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October 29, 2007

The Machine is Us/Ing Us

Web 1.0 -> Web 2.0

What's the difference between Web 1.0 and Web 2.0?

Web 2.0 is a concept, not a technology... though a number of technologies certainly facilitate Web 2.0. In the original use of the expression by Tim O'Reilly (of O'Reilly Media), for example, he alluded to the use of XML and DHTML. What those acronyms stand for is unimportant. The important thing was that these technologies made it easy for the web to move from "sites" to "applications," with rapidly updated content, authored by anyone with a web browser.

The transformation of the web using these technologies is evident...

Web 1.0
Web 1.x
Web 2.0
Few -> Many
Many -> Everybody
Everybody <-> Everybody
Static Content
Rapidly Updated Content

When did Web 2.0 begin?

Of course, long-time web users will protest that those notions were always in place... and that, in fact, the Internet is still not as democratic as it once was. However, few would argue that the newer technologies haven't made participation easier and for more accessible than it used to be.

  • Usenet (1979)
  • Dial-up Discussion Boards (1980s)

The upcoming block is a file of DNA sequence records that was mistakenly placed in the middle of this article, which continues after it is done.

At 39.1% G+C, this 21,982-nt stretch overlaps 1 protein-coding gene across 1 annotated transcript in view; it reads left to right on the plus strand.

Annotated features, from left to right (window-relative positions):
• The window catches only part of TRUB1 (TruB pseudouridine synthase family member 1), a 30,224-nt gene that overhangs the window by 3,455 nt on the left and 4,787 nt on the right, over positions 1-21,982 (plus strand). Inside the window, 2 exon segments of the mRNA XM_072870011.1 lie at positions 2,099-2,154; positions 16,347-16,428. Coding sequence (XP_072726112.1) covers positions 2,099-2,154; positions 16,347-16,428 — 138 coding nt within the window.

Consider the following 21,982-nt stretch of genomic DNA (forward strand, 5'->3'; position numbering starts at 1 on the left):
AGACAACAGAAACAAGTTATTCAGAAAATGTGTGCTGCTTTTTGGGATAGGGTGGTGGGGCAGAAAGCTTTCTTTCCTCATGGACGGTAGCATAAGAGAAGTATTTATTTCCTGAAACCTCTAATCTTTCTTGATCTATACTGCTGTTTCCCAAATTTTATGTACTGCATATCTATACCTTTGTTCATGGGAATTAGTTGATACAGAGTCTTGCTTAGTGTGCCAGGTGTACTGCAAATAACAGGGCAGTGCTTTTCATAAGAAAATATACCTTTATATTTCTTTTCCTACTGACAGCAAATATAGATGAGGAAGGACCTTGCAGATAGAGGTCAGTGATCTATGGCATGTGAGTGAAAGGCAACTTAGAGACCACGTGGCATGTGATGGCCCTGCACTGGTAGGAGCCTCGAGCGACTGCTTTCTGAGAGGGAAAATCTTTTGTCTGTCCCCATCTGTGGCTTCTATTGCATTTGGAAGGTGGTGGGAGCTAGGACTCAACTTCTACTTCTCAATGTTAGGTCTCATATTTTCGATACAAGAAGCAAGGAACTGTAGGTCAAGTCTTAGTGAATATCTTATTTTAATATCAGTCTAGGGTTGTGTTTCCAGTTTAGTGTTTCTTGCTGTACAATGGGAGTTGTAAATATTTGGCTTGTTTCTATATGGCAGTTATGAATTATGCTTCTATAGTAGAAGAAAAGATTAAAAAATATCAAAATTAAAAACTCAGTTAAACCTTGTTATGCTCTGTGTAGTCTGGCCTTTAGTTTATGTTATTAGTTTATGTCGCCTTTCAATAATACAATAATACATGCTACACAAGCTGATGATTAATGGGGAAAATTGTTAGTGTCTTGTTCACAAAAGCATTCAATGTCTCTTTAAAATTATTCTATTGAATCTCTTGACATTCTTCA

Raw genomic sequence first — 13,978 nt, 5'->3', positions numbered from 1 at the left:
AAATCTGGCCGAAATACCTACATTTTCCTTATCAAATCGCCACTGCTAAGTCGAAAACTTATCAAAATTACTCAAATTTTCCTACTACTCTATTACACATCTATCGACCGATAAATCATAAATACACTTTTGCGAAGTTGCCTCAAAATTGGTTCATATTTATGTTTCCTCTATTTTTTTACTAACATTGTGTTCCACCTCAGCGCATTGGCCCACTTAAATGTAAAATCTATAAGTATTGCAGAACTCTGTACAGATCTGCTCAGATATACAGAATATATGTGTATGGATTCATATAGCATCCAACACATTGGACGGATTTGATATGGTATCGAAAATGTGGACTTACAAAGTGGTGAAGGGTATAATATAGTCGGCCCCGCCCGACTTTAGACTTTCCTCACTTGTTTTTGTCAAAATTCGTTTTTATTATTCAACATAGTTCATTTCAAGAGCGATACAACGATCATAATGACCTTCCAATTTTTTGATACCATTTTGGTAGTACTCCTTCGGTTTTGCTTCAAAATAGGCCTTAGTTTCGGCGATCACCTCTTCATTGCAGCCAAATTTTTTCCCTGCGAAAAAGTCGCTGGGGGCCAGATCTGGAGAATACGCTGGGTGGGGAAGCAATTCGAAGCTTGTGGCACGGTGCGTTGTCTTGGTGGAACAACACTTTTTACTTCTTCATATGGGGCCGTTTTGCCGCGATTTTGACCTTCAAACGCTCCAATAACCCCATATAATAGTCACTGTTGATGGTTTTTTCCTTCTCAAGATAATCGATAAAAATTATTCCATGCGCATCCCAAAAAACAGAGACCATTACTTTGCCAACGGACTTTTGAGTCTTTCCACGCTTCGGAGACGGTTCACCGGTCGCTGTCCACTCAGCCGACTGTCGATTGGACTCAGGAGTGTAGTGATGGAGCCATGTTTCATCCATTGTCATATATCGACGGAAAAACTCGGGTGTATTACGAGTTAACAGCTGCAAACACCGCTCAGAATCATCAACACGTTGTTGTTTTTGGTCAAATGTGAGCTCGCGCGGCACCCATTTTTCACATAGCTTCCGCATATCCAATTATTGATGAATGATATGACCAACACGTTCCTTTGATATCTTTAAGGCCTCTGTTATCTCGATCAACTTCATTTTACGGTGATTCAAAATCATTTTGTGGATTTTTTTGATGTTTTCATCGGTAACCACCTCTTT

• Personal Websites (1992-1993)
  • Discussion Boards (1990s)
  • Blogs and Wikis (1995-1996)
  • XML/XHTML (1997)
  • Social Software (2002-2003)

October 28, 2007

Word Cloud


This image is from Wikimedia Commons, a database of freely usable media files to which anyone can contribute.

Social Bookmarking: A Potluck

Social bookmarking involves the use of Web-based tools to save, organize and share bookmarked Web pages and sites. The purpose of this exercise, and the discussion that follows, is to familiarize you with some of the elements of social bookmarking and to explore its educational potential.

1. Follow this link to the account I have created for this course. Log in using the following username (not case sensitive) and password:

username: DMCWeb2.0
password: social3

2. Add bookmarks:

Search within to find a link to any food-related page or Web site: you might look for individual recipes, Web sites with recipe collections, food blogs, Web sites on particular types of cooking.

When you've found something you'd like to bookmark, click on "save this." A new page will open, one that includes spaces to add notes and tags. Add one or two tags; add notes if you wish. Save your bookmark.

Do you have any comments on the educational potential of social bookmarking? Questions? Please post them below.

October 22, 2007

Educational Blogs

Here are some of the blogs you can find on UThink that show some of the ways blogs might be used as tools for learning or professional development. Do these blogs give you any ideas on how you might use blogs in your discipline? Feel free to use the Comments tool to leave your thoughts!

October 21, 2007

RSS (Real Simple Syndication)

Web 1.0 = Browsing


Web 2.0 = Aggregation


October 20, 2007

Wiki Activity

Click here for the City Wiki activity we'll do in class.

October 19, 2007

Learning with Wikis

Most of the class webs at UMWiki are private, but a few are not. First, here is an example class wiki that's not associated with a real class: The example illustrates how instructors may set up a wiki structure to aid and encourage class participation!